Singapore’s landed homes to shine again?

August 15, 2016 / By  

With only 72,365 units, the landed home market* constitutes only 5.4% of Singapore’s total residential stock of 1.33 million units. Many home buyers aspire towards owning a landed home which is within the upper echelon of the housing market, attracted by the benefits of landed living as well as capital appreciation. Following the market upturn in mid-2009, landed home prices surged 87.7% over seventeen quarters, eclipsing the 56.2% rise in prices of non-landed residential properties (apartments and condominiums) during the same period. In the ten years between 2Q06 and 2Q16, the stock of non-landed homes climbed rapidly by 63.8% to 266,363 units while that for landed properties grew only 6.2% to 72,365 units. In land-scarce Singapore most of the residential land available for development is for high-rise non-landed homes with higher development intensity. Vacant sites slated for landed developments are limited and will become even more scarce over time.

From 2010 to 2013, the Government introduced several rounds of measures to cool the residential property market, including the Sellers Stamp Duty, Additional Buyers Stamp Duty, the tightening of mortgage loan limits and the Total Debt Servicing Ratio. The cumulative effect of all these measures was a slowdown in transaction volume initially and a softening in prices eventually. The sales volume of landed homes in 2015 was 73.6% lower than its previous high in 2010, a more severe correction than the 61.4% fall for non-landed properties. As landed homes are big-ticket items, the absolute loan quantum is usually substantial. With the strict loan curbs in place, the affordability of landed homes for many potential buyers has been reduced, shrinking demand in this market segment. The consequence was a sharper decline in prices of landed properties compared to non-landed. From the last market peak in 3Q13, to 2Q16, the Urban Redevelopment Authority’s price index for landed homes has declined 12.5%. In contrast, prices of non-landed homes registered a more moderate decline of 8.3% based on URA’s index. In the first half of 2016, the fall in non-landed home prices moderated to 0.7% but prices in the landed market still fell at the higher rate of 2.6%.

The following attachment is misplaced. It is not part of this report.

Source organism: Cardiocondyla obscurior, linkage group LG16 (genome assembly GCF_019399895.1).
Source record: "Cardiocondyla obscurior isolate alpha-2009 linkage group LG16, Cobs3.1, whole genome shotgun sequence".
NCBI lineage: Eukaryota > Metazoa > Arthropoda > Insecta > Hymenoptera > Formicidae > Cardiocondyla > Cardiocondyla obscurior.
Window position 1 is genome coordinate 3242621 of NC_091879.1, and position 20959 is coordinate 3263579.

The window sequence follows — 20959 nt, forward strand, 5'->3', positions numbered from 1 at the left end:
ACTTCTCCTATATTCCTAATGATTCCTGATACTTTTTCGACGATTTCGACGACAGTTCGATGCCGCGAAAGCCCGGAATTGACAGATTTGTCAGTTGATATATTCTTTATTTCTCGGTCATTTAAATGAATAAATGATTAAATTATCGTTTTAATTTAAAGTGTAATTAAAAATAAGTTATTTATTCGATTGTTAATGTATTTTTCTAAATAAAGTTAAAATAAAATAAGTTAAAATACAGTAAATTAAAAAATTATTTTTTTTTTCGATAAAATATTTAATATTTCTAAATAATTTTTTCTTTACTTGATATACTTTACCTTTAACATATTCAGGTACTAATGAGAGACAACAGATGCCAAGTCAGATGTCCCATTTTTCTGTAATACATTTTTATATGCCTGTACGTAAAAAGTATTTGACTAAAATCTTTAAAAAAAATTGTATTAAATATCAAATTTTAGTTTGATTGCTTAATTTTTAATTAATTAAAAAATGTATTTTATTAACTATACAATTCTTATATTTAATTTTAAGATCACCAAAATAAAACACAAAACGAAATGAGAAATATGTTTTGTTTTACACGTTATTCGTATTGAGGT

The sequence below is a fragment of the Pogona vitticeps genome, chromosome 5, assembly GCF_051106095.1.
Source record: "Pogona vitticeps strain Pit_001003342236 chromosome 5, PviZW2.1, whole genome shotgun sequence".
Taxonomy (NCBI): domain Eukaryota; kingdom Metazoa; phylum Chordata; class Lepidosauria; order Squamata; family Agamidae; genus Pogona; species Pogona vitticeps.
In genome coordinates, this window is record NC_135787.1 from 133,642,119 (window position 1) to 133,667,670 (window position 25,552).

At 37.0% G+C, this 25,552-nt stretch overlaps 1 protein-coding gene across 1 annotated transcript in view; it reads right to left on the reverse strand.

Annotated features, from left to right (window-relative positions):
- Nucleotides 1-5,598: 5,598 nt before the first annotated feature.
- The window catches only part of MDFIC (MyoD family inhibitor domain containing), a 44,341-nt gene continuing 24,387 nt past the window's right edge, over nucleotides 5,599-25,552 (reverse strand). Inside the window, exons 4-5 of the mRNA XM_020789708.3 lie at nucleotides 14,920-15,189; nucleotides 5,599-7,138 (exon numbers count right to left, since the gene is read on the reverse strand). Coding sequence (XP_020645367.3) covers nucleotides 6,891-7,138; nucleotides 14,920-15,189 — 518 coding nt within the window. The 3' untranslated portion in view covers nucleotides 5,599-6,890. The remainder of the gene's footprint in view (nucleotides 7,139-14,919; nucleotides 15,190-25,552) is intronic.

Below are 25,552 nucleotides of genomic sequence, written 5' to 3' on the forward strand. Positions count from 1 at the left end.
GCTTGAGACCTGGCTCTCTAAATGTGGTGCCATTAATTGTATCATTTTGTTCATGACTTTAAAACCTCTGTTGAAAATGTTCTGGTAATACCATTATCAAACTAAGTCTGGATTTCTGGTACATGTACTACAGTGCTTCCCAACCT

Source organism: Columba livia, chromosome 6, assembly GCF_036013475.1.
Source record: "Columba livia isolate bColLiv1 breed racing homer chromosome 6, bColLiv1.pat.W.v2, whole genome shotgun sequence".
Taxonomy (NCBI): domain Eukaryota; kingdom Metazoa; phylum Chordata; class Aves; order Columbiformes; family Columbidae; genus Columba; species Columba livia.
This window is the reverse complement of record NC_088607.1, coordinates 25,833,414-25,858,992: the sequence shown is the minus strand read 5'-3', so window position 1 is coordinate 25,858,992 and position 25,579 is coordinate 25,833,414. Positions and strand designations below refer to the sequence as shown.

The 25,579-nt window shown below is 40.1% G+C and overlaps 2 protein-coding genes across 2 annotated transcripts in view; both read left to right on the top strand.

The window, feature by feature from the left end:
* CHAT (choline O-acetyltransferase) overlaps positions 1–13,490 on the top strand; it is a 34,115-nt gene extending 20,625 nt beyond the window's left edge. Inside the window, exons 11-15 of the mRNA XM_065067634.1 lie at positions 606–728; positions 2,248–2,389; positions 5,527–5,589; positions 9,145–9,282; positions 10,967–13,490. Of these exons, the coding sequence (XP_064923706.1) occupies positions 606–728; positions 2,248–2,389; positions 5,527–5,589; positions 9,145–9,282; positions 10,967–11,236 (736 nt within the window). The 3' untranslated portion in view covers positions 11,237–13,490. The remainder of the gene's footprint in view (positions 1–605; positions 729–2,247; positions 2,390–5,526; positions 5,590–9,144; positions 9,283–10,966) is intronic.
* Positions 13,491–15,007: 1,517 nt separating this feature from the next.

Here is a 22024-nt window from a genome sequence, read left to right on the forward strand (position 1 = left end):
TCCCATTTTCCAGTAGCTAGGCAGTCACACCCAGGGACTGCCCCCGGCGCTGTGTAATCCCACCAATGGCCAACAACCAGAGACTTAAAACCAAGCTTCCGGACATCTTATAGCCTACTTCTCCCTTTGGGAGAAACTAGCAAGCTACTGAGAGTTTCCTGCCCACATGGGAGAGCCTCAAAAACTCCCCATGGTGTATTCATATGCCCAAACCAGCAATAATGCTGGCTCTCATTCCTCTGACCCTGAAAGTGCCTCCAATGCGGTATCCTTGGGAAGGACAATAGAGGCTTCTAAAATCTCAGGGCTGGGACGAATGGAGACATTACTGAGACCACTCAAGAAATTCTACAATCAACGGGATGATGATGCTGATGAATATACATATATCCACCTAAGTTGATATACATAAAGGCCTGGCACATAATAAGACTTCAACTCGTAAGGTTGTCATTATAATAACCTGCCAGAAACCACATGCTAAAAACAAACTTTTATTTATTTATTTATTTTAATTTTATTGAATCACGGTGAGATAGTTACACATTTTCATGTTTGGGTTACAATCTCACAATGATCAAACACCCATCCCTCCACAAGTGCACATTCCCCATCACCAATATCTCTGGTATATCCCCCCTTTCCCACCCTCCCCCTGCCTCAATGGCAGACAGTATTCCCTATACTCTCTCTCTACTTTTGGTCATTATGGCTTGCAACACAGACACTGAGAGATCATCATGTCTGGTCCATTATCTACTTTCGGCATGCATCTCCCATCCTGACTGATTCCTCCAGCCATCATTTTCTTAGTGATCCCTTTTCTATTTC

While the landed home market is likely to remain challenging in the short term, its longer-term outlook is expected to be favourable. The housing aspiration of many Singaporeans is to upgrade from an HDB flat to a private condominium and for those who can afford it, the next step is from a private condominium to a landed home. This aspiration remains intact although it may be facing a temporary setback due to the cooling measures. Between 2010 and 2015, the median income of resident households grew 38.0%. As income and wealth underpins demand for residential properties, higher levels of income and wealth should eventually lessen the effects of the cooling measures and enable more households to upgrade to landed homes. Since future supply of landed homes will be even more limited, their investment appeal to buyers will strengthen again.

 *comprising terrace, semi-detached and detached houses with restrictions against foreign buyers

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